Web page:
20 Years 20 Videos - Chapter #2 Video Production | Episode #1 - Dedicated Audio
With these pro-tips and a cheap fast-and-light kit, your run & gun video audio doesn’t have to suck anymore!
In my exploration to bring better quality to the run-and-gun Sony mirrorless video package I created this demo video to show how you can use a dedicated audio kit and a few capturing pitfalls to avoid.
Hopefully this helps.
Dedicated Audio - Learning the long way
We always bring a dedicated sound system for our high-end video productions.
It was unimaginable to shoot a television spot without a dedicated sound system operated by a skilled and experienced audio technician.
Trying to clean up interference from poorly captured audio in the filed can be a nightmare for the editor in audio post production.
I have been working on my run-and-gun video kit over the past decade.
Most of my “practicing” was on trails in the Cascade Mountains in Washington.
I produced videos for a blog and Facebook group Best of the NW. Over the period of a few years we completed all the hikes in two guidebooks focusing on Seattle and Western Washington.
Fast and light video kit
By the end of the project I had filmed and edited 227 - 90 second trail videos.
There was quite a difference in quality level from the first videos to the ones after having a couple hundred under my belt (hey I’m a slow learner, but persistent).
These were quite literally run-and-gun as I developed a kit for my trail running pack that allowed me to pull my camera out and switch lenses without removing my pack.
I developed 10 essential shots and perspectives that I would use to edit each trail video. Having a plan and a kit that was designed for that plan made a huge difference in being nimble and being able to capture better footage.
These videos were narrated by Joe Michales (voice of King 5s Evening Magazine show for nearly 30 years). The audio I would capture on these shoots was purely atmospheric. Streams running, foot crunching rocks on ground. Me grunting up hills...
The onboard camera mounted microphone was entirely adequate for videos driven by voice over with a music under bed.
Not every commercial shoot we do has Broadcast TV quality budgets. The Sony Mirror less camera filming quality had improved dramatically over the years I used them in the field. I began to experiment with this run-and-gun setup for commercial shoots centered around social media distribution.
Borrowing the same principles of a dedicated lighting system, a dedicated director of photography or cameraman and a dedicated sound system I started capturing interesting stories with this lean and mean setup.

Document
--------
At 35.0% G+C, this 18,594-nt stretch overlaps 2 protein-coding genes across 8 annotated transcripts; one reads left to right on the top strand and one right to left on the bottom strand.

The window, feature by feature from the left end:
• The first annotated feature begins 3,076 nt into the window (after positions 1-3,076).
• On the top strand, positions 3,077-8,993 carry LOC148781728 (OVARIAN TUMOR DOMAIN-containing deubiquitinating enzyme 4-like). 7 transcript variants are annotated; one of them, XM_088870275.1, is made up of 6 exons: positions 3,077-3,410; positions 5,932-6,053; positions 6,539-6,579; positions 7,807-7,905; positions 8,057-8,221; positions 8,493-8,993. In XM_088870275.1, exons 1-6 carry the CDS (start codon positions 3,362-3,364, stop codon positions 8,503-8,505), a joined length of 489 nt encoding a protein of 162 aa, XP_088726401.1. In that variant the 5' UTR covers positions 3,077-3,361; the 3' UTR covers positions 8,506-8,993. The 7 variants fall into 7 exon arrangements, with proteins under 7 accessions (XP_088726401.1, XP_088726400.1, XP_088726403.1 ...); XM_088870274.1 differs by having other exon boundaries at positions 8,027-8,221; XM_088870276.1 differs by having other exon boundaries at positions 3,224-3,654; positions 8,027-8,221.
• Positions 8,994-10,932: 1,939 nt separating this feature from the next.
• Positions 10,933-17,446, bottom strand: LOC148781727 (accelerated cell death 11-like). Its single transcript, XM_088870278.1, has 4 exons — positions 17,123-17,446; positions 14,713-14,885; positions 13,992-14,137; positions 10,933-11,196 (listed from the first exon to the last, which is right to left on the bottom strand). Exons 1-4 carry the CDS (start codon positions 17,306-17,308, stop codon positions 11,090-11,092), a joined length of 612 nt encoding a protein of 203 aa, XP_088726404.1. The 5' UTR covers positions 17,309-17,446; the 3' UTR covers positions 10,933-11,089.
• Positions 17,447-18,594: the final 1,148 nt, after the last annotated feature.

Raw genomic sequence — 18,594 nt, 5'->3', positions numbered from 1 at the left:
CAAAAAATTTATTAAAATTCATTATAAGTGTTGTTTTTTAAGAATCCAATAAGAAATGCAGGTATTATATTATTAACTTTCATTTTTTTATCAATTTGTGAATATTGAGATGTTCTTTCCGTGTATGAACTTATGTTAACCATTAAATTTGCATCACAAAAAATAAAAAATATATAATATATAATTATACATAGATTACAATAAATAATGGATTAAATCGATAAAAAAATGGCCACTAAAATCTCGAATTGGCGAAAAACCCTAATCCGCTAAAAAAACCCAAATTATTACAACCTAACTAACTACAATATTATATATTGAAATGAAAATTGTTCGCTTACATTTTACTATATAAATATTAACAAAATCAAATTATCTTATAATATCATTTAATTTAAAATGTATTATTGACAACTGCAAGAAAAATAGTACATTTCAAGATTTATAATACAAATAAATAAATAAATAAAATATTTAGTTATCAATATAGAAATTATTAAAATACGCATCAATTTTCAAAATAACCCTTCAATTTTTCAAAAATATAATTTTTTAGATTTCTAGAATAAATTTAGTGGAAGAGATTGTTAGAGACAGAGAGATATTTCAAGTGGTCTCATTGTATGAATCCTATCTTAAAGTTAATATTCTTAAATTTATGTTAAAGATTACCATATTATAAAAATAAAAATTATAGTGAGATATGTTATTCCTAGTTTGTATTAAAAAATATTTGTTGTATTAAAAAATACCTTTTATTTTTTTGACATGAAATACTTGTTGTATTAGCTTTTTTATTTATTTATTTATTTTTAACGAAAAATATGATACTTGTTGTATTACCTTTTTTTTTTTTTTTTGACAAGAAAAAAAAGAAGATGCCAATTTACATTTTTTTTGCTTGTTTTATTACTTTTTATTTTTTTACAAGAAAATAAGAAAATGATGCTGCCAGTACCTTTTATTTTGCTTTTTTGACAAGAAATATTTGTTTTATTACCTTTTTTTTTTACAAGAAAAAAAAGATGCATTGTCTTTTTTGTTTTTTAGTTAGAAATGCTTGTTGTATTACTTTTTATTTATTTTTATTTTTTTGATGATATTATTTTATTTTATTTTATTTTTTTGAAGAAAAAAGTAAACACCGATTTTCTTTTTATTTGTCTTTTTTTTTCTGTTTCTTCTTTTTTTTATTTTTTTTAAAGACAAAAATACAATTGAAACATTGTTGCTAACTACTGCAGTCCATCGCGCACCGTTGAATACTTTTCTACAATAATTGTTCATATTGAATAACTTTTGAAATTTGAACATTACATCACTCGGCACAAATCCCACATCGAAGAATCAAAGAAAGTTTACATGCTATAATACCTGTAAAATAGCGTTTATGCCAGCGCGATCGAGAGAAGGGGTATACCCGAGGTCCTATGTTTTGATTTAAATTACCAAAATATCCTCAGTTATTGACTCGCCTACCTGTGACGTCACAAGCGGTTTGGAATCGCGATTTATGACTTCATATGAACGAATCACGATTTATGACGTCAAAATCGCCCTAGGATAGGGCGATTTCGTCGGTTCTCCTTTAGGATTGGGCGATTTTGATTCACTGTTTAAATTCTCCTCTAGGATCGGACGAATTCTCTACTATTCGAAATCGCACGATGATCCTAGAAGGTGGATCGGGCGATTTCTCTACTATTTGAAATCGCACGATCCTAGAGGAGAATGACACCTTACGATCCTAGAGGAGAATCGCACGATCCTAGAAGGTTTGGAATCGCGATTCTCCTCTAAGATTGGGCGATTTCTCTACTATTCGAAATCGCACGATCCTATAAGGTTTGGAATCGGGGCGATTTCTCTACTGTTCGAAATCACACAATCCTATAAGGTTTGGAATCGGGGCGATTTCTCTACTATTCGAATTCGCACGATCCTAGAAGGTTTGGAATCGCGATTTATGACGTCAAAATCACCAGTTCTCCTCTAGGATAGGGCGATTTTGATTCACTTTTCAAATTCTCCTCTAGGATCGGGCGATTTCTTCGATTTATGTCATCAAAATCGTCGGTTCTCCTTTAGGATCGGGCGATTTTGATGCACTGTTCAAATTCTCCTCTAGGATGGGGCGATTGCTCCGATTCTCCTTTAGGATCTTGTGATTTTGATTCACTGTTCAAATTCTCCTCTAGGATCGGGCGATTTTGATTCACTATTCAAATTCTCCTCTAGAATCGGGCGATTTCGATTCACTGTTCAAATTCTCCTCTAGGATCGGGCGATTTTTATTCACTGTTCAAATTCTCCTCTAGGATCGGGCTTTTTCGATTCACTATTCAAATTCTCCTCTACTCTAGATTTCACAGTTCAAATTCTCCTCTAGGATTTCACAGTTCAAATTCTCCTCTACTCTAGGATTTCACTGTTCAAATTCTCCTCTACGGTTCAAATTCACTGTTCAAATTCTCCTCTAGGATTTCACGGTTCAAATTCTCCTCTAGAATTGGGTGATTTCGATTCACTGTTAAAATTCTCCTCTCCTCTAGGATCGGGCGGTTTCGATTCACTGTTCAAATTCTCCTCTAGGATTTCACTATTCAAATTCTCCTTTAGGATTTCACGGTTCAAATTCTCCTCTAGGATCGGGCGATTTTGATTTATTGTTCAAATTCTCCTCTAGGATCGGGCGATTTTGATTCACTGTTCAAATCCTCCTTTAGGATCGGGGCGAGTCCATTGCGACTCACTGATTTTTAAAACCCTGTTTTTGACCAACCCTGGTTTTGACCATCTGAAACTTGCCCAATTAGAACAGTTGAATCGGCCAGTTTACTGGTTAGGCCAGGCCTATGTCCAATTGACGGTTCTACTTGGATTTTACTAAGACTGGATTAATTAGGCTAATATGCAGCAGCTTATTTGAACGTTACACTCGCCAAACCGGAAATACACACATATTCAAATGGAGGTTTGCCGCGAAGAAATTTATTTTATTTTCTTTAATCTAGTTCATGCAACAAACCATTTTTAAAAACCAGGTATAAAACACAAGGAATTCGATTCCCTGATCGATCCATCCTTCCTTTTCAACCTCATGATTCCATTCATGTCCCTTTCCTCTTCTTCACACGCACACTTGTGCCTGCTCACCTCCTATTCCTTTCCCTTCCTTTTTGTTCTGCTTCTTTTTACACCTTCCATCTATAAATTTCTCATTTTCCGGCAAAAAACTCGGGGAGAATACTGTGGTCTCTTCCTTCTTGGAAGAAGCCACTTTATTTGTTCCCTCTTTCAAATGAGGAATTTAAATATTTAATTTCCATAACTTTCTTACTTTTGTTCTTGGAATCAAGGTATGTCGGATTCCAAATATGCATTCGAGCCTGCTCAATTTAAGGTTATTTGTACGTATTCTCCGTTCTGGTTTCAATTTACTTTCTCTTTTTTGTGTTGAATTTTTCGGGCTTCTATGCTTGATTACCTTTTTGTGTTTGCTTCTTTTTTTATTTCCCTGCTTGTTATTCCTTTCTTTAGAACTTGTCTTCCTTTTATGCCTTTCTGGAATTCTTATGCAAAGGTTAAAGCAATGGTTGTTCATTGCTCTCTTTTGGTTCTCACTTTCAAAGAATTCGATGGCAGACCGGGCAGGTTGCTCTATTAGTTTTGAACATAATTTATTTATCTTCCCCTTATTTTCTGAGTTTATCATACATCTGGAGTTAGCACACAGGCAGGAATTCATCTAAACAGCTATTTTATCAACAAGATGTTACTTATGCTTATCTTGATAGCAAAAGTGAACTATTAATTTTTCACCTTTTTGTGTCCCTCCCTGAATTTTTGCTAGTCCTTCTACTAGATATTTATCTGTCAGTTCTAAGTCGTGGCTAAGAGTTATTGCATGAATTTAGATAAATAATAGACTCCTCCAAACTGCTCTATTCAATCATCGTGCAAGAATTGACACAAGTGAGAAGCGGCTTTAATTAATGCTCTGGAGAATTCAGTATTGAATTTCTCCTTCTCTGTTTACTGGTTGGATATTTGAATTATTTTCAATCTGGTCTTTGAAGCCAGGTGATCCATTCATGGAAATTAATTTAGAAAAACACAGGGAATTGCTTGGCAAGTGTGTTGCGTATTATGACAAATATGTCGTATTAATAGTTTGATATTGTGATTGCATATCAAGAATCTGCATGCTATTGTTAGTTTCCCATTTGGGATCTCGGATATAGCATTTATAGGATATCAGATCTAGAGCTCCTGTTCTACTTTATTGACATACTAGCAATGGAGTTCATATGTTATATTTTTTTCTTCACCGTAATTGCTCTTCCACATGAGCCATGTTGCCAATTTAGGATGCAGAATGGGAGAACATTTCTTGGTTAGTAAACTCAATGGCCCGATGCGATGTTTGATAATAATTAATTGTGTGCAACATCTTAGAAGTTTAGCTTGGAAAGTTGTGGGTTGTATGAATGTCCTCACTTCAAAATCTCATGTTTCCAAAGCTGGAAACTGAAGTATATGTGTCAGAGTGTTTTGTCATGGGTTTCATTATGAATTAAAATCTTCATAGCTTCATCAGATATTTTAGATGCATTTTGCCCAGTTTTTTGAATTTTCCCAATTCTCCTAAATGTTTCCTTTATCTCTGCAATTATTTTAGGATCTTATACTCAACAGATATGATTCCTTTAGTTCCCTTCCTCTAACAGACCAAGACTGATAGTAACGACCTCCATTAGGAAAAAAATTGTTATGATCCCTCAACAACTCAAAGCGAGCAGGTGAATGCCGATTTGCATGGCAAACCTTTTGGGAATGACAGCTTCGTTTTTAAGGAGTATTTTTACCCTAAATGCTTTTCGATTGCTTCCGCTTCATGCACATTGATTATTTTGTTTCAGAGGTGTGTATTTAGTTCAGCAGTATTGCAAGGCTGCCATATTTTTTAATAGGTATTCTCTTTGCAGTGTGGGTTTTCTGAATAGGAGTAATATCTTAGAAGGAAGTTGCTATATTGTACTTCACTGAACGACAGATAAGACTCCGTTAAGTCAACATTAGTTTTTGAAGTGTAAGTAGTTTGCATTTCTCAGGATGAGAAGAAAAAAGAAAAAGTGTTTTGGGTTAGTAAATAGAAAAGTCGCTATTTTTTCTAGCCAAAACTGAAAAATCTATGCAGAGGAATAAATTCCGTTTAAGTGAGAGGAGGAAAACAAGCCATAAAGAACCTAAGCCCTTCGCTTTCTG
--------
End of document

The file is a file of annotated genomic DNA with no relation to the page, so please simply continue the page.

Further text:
The biggest lesson learned on the initial tests was that the onboard microphone was far from adequate for capturing quality vocals. I traveled to my hometown Dillon, MT where Beaverhead Brewing Company was founded by a friend of mine. They asked me to do their branding. Click here to read the story on that, fun stuff. I wanted to capture the designs on the building, tap handles, swag etc. The story is interesting, I thought it might make a good video. So I spent a few days with the brewmaster filming with my Sony mirrorless camera and an onboard microphone. I was able to make a cohesive story from the clips captures behind the scenes, in the tap room, around the town and county. The audio was all over the place though. Distracting noises from the brewing vats competed with the dialog. The video ended up being released through Facebook and had over 10,000 views in a few days. There aren’t even that many people in Beaverhead County. What was a sub-par audio quality video to me was received surprisingly well on social media. The “authentic” feel of the man on the street, behind the scenes filming seemed to translate. The audio quality did bug me though.
The next experiment was an interview in a Bozeman Illustrator and Graphic Designer studio. I used my run-and-gun set up with a few upgrades, like a lighting kit and tripods for a two camera shoot. The office had many buzzing loud computer sounds and problematic environmental sounds. I used a dedicated Zoom microphone recorder on a boom. In post it became apparent that this was better than the onboard camera mic but was placed too far from the subject in the room to eliminate the problematic environmental sounds. We made numerous attempts to remove the artifacts in audio post but ended up a with a disappointingly flat sounding audio track. I ended up supplementing the final video with Closed Captioning. The animations are entertaining though. See video here.
I came across a Rode Lavaliere microphone that can be attached to an iPhone or a recording device like the Zoom H1n that I prefer to use for dialog, rough voice over and capturing foley sounds.
This is a less-expensive option to the sennheiser wireless lavs that are more the industry standard and are easier to operate. Attaching the lav to the recorder to noise cancelling headphones allows the monitoring for the sound capture in a similar way that a sound technician would record during a shoot.
This set up allows one person to run the camera and monitor audio. The example video we put together demonstrates this techniques.
While this setup is not a replacement to the high-end production equipment for higher end projects like TV spots or videos for live corporate events it is a step up from the guy with the camcorder setup.
The principals of creative development, production planning, dedicated picture, lighting and audio remain between the production levels. Stepping up to the next level simply replaces nearly every piece of equipment and level of detail to a higher (more expensive) level.